Case,  Open-Air,  Performance

From occupied to contaminated – a centenary view on a world in crisis (Antwerpen, Belgium)

In reaction to the first measures against the spread of corona in Belgium, the Flemish-Dutch house of culture and debate deBuren set up an online platform where reactions of artists to the bundle ‘Bezette Stad’ by Paul van Ostaijen and the situation around de corona crisis were posted. The digital city was aptly named ‘De Besmette Stad’ and grew out to be a project that is still being developed, making it difficult, but exciting, to predict the impact it will have on its employees, artists, audiences and the future.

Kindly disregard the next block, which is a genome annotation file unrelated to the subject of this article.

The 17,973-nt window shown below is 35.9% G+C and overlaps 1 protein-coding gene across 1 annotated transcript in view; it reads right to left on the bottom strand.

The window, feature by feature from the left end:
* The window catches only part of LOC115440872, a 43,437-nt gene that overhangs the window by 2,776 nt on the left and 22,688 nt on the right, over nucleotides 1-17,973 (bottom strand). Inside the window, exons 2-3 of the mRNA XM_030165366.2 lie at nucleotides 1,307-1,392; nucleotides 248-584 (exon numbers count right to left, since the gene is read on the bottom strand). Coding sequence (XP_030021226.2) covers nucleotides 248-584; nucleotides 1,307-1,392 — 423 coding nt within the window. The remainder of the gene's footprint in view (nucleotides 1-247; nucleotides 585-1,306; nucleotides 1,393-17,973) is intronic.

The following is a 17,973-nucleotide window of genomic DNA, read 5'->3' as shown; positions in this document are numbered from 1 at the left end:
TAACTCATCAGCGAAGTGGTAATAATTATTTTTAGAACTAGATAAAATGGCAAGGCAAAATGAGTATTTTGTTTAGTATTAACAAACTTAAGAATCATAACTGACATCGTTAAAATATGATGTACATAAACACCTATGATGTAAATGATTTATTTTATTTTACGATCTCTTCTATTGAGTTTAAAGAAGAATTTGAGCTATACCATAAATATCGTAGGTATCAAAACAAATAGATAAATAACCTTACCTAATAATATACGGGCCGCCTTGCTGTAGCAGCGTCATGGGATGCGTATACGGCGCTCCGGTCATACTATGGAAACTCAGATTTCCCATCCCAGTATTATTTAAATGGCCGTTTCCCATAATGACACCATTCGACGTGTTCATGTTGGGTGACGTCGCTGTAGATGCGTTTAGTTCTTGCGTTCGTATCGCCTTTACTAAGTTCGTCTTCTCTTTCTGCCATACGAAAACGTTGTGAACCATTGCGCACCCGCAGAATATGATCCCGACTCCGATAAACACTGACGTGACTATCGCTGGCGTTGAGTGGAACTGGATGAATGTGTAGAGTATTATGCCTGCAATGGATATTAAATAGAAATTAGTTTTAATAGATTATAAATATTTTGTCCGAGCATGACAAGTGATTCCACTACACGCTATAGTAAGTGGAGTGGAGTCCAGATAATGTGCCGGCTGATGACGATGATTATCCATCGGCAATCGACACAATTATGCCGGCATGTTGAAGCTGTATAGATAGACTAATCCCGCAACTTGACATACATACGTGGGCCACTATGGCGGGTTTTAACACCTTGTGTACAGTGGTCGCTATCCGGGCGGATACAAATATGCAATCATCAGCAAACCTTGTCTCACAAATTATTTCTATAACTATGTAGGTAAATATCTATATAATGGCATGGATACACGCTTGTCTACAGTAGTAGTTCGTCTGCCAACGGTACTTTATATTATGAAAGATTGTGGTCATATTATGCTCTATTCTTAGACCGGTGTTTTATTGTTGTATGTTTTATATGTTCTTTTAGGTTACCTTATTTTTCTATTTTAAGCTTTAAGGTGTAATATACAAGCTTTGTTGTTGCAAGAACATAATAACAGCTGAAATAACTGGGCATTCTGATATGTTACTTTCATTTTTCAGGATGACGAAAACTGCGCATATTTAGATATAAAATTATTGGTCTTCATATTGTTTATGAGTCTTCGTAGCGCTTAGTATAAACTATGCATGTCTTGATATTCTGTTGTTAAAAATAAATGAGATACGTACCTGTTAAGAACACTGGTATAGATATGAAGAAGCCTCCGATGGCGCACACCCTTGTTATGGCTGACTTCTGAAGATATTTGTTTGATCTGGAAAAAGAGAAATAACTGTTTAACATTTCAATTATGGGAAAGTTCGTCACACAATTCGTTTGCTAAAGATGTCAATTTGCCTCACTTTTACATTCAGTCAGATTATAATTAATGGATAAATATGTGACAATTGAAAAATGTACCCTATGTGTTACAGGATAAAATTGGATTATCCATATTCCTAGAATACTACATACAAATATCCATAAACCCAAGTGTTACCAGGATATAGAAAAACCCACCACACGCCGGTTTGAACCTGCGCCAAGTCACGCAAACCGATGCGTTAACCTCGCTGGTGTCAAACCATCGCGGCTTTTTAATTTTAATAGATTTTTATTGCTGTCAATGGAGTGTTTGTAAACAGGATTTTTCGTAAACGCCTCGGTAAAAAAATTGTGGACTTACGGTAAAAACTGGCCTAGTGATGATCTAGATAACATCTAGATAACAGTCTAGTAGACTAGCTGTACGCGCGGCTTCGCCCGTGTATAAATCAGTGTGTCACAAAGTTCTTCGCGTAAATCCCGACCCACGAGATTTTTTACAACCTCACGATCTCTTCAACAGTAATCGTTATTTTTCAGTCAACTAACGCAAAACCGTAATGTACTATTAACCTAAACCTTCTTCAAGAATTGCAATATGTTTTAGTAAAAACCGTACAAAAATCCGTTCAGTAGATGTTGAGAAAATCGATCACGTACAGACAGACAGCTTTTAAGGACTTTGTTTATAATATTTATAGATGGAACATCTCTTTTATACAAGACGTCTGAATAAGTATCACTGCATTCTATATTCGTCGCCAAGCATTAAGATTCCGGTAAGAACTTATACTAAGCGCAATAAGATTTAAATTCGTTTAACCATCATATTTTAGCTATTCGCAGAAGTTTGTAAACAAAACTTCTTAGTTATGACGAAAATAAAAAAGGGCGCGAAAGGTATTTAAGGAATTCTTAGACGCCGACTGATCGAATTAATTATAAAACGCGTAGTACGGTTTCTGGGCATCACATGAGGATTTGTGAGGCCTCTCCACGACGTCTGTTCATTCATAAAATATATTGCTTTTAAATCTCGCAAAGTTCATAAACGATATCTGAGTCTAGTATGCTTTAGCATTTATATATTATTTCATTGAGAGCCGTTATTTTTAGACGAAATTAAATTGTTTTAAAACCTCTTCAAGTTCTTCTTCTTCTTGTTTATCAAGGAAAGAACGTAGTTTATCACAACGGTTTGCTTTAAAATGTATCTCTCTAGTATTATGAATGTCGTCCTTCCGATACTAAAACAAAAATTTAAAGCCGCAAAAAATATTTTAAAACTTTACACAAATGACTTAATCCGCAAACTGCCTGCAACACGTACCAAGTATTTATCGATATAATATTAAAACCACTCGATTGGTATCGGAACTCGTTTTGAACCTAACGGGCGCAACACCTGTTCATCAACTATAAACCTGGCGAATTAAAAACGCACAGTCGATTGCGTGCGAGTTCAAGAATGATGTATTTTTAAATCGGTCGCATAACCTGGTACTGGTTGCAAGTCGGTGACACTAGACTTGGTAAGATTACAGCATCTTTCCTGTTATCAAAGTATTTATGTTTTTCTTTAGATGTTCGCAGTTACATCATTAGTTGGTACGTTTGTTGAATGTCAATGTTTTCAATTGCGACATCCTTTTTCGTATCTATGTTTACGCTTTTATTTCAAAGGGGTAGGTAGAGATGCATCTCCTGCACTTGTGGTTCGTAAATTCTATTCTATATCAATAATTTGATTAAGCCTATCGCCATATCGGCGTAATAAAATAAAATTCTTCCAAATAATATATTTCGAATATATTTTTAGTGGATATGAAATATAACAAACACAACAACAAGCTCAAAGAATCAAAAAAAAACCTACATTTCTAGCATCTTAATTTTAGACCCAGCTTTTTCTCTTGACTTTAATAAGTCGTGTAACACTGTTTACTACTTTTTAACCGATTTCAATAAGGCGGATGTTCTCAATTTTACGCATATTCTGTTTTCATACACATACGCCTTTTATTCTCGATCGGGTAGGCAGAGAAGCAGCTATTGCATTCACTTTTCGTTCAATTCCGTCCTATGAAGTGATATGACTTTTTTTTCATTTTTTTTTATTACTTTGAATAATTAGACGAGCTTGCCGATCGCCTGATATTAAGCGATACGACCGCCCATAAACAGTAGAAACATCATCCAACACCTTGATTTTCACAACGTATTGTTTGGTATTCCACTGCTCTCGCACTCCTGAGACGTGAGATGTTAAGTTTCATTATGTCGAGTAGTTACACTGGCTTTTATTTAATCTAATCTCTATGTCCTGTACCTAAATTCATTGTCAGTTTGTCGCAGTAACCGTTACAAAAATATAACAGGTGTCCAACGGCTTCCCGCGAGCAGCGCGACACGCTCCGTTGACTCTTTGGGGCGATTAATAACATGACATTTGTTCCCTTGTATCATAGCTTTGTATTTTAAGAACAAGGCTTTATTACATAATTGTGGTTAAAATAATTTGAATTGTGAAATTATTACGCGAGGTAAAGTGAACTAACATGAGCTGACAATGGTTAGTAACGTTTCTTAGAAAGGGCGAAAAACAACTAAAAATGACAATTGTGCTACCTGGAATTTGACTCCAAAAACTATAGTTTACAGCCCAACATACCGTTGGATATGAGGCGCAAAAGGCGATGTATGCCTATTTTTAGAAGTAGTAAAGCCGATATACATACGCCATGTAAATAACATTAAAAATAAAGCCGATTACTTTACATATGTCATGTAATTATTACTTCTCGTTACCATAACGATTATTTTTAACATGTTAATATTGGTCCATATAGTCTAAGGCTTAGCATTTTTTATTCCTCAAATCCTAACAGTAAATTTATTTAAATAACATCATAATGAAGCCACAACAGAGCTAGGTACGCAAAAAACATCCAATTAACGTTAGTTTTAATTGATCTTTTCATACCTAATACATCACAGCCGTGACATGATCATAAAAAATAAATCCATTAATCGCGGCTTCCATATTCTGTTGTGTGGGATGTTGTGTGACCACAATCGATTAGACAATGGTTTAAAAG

The Flemish-Dutch house of culture and debate deBuren is an organisation established in 2004 by the Dutch and Flemish government to celebrate and promote the shared language and culture of the Low Countries. It endorses a great number of projects concentrated on (but not limited to) imparting the public with knowledge on- and love for the Dutch literature and the Low Countries culture. They also foster a number of talent development projects aimed mostly at young writers and photographers and make public participation possible by organizing writing contests and debates. Their online presence predates the Coronacrisis: the vast collection of podcasts, articles and more has been a big part of their collection for years.